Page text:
COVID-19 claims Manu Dibango


COVID-19 claims Manu Dibango

Observer senior writer

Thursday, March 26, 2020

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MANU Dibango, whose Soul Makossa was an international hit in 1972, recorded with Jamaican musicians in Kingston during the early 1980s.

The Cameroonian singer/ saxophonist, a pioneer of the World Music movement, died on Tuesday from COVID-19 in Paris, where he lived for many years.

His 1981 album, Ambassador, was produced by Jamaican Geoffrey Chung and partially recorded at Dynamic Sounds in Kingston and Compass Point in The Bahamas.

A number of Jamaican musicians worked on the six-song set which was distributed by Mango Records, a subsidiary of Island Records.

Chung's older brother, Mikey, on guitar, Rad Bryan, Willie Lindo and Wayne Armond (guitars); Robbie Lyn (keyboards); Val Douglas (bass); Mikey “Boo” Richards (drums); percussionist Uzziah “Sticky” Thompson; and Sly and Robbie were some of the musicians who worked on Ambassador.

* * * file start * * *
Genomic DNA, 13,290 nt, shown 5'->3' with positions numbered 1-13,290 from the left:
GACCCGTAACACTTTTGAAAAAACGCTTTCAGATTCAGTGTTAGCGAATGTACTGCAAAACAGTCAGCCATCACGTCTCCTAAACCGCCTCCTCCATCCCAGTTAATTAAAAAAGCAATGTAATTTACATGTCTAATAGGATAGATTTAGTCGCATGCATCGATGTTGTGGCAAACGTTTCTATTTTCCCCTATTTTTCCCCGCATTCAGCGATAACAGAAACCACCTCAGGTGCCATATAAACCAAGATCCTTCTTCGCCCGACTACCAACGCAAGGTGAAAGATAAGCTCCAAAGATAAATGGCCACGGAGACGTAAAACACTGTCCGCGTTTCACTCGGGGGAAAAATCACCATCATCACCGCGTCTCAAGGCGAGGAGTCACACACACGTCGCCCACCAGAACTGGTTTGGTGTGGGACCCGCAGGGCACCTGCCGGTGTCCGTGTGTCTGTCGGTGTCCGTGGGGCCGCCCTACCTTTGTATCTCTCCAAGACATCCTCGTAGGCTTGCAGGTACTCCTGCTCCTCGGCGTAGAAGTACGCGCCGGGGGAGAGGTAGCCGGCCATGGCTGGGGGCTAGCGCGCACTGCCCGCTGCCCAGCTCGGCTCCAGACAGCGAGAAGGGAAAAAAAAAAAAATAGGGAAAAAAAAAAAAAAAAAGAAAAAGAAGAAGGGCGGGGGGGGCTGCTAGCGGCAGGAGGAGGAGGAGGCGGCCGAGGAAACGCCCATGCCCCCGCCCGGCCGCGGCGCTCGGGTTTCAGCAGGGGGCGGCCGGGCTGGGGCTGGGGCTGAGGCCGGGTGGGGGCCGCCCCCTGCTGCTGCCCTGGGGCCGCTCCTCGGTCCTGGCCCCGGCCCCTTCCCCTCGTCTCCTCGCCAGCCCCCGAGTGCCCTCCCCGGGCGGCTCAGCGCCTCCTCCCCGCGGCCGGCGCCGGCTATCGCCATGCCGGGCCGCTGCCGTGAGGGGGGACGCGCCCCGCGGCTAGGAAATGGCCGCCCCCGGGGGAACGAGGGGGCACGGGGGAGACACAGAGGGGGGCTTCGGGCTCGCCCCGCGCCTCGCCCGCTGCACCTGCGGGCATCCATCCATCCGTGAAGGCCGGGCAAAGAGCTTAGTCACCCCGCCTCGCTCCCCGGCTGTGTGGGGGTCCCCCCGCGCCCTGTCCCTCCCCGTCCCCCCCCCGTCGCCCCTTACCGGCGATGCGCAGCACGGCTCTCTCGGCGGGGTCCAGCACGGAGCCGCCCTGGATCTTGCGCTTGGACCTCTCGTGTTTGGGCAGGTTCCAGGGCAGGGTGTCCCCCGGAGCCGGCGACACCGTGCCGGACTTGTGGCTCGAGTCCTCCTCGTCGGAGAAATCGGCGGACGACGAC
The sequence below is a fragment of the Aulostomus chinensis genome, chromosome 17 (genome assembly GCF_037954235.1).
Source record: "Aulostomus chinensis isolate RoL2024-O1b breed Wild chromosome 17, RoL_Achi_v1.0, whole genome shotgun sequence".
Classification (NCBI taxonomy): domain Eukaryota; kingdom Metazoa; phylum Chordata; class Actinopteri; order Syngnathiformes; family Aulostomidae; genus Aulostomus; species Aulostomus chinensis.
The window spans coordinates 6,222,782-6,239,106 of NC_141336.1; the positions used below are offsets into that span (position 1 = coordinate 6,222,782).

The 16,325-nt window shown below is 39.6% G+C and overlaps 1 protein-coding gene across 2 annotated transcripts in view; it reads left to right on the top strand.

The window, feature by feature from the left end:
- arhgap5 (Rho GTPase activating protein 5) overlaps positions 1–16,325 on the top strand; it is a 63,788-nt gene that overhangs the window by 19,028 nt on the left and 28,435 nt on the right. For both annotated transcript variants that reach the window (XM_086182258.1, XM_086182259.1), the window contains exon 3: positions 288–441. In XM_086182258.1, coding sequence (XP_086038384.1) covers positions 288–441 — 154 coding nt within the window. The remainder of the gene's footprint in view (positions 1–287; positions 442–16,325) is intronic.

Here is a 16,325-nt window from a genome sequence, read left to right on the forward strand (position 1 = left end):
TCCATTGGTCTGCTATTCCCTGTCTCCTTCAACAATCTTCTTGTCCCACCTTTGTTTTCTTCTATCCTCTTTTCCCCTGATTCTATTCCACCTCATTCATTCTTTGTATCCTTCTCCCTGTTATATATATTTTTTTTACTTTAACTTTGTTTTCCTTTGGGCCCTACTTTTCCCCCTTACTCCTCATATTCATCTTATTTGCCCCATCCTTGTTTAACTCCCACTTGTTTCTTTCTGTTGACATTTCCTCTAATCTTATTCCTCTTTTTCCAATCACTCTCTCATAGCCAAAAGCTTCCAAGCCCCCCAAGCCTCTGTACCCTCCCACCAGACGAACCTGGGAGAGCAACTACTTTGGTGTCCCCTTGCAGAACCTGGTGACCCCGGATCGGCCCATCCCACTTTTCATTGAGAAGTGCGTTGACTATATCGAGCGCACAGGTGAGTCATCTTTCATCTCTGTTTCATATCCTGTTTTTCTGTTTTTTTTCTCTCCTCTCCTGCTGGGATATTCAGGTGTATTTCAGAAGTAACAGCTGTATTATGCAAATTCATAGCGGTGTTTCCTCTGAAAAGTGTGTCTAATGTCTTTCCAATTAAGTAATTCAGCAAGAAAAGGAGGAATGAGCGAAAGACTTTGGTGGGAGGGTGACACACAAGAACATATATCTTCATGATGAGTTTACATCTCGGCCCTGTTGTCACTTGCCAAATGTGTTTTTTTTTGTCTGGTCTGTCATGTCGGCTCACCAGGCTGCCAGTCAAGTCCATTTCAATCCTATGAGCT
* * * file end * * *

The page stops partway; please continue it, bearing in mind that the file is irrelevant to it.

Dibango's blend of African beats, jazz and funk endeared him to artistes like Fela Kuti of Nigeria and American jazz pianist Herbie Hancock, both of whom he worked with.

Soul Makossa contains the memorable phrase, “mamasay mama-sa ma-ma-coo-sa” which was used by Michael Jackson and Rihanna for Wanna be Startin' Somethin' and Don't Stop The Music, respectively.

It set the tone for an explosion of music from Africa during the late 1970s and throughout the 1980s, dubbed world beat. Among its leading exponents were Youssou N'Dour of Senegal and Majek Fashek of Nigeria.

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